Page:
For example, although discomfort would not have been allowed under the OSHA standard as a symptom, practitioners rarely require the designation of an exact International Classification of Diseases diagnostic entity before an "MSD" is assigned. All too frequently, we see terms such as "overuse syndrome" or similar designations. Such designations are rarely based on accepted diagnostic combinations of symptoms, physical exam findings and medical tests (e.g., nerve conduction velocity, including specific abnormal values). A case of tendonitis is frequently diagnosed just on symptoms without careful consideration of physical examination findings.
MSD symptoms can be quite broad. An employee with pain, fatigue and cramping may be designated as having an MSD unless occupational health providers follow stringent, objective diagnostic guidelines. These include medical specialty practice parameters such as those of the American College of Occupational and Environmental Medicine.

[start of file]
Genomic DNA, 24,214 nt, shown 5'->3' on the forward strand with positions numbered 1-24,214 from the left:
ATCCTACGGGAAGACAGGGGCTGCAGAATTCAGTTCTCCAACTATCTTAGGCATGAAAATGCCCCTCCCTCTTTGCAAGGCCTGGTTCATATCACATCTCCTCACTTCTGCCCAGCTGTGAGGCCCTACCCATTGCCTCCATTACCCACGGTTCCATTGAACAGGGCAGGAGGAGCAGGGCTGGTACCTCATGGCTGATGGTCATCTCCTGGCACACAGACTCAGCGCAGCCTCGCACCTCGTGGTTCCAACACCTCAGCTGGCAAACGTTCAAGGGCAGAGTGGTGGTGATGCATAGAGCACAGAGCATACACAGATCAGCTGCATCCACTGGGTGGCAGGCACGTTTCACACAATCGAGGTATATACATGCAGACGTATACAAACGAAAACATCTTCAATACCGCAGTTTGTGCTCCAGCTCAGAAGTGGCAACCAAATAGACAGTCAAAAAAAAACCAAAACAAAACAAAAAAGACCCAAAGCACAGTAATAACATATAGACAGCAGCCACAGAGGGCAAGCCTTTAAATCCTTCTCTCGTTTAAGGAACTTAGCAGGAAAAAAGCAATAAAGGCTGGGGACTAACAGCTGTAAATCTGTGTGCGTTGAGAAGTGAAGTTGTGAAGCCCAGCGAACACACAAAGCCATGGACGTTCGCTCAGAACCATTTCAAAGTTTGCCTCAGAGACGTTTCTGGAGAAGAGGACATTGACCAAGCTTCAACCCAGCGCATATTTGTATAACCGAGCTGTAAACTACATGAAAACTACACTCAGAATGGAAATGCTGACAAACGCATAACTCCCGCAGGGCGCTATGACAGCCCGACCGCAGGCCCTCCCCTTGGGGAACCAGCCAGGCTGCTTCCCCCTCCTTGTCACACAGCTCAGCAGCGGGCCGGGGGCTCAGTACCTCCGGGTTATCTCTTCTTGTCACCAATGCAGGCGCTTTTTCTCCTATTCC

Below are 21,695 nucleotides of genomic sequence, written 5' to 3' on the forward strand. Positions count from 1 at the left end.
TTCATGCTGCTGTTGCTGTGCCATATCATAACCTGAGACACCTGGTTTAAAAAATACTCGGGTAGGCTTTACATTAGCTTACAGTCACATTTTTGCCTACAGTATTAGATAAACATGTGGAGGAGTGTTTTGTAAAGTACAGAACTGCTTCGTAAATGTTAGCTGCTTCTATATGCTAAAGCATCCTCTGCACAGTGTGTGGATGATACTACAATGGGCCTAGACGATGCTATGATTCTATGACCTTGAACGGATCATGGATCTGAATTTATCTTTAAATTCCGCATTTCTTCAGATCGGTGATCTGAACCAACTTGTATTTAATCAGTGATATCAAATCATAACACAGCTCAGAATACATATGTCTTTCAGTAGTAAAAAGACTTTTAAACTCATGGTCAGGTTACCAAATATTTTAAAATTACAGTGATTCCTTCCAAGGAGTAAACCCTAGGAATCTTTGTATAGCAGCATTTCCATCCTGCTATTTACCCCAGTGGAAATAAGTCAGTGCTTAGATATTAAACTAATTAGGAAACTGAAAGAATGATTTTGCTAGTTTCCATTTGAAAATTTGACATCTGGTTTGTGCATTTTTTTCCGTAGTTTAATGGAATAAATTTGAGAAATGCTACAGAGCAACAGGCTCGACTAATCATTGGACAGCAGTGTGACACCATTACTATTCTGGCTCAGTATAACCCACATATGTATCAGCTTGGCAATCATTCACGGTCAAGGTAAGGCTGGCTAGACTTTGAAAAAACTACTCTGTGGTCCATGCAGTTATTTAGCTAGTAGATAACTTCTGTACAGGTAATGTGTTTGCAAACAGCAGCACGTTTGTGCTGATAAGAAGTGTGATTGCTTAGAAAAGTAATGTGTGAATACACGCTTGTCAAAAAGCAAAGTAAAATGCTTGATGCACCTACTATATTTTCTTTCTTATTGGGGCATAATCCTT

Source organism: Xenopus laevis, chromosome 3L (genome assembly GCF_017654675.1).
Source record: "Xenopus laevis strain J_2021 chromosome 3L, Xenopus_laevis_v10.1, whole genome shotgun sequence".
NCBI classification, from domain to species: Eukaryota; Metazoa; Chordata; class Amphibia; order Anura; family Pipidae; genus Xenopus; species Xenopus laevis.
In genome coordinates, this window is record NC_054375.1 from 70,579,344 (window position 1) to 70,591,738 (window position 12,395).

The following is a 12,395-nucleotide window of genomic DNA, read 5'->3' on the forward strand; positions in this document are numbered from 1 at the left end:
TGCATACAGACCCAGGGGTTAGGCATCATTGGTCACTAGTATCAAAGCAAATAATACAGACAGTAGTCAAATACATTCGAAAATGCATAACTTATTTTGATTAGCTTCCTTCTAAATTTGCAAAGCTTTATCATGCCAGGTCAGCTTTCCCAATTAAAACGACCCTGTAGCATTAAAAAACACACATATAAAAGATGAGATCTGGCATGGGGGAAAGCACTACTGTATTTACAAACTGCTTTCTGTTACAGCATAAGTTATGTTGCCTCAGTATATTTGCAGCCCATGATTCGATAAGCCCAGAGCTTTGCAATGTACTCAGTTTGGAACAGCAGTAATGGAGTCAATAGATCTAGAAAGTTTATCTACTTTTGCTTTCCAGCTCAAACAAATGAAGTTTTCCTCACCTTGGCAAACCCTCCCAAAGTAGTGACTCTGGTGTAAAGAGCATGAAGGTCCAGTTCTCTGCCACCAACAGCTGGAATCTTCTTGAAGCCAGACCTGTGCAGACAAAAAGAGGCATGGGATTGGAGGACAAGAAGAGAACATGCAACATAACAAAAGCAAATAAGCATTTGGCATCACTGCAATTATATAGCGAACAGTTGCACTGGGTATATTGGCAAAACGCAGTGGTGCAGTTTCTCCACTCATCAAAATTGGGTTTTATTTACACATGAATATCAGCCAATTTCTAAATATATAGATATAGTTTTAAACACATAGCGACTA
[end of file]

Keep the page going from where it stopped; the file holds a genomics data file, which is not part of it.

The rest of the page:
OSHA has compared injury and illness data from multiple company sites in the past. If the agency plans to continue this trend for inspection and issuance of citations under the general-duty clause, consistency of employer MSD recognition will be important. Current BLS cumulative trauma disorder and MSD recording criteria do not require a diagnosis, so it is important to make sure that the symptoms represent a genuine occupational medical disorder. If not, evaluation and appropriate management of psychosocial factors or underlying systemic medical conditions should be considered.
Proper determination of work-relatedness of MSDs.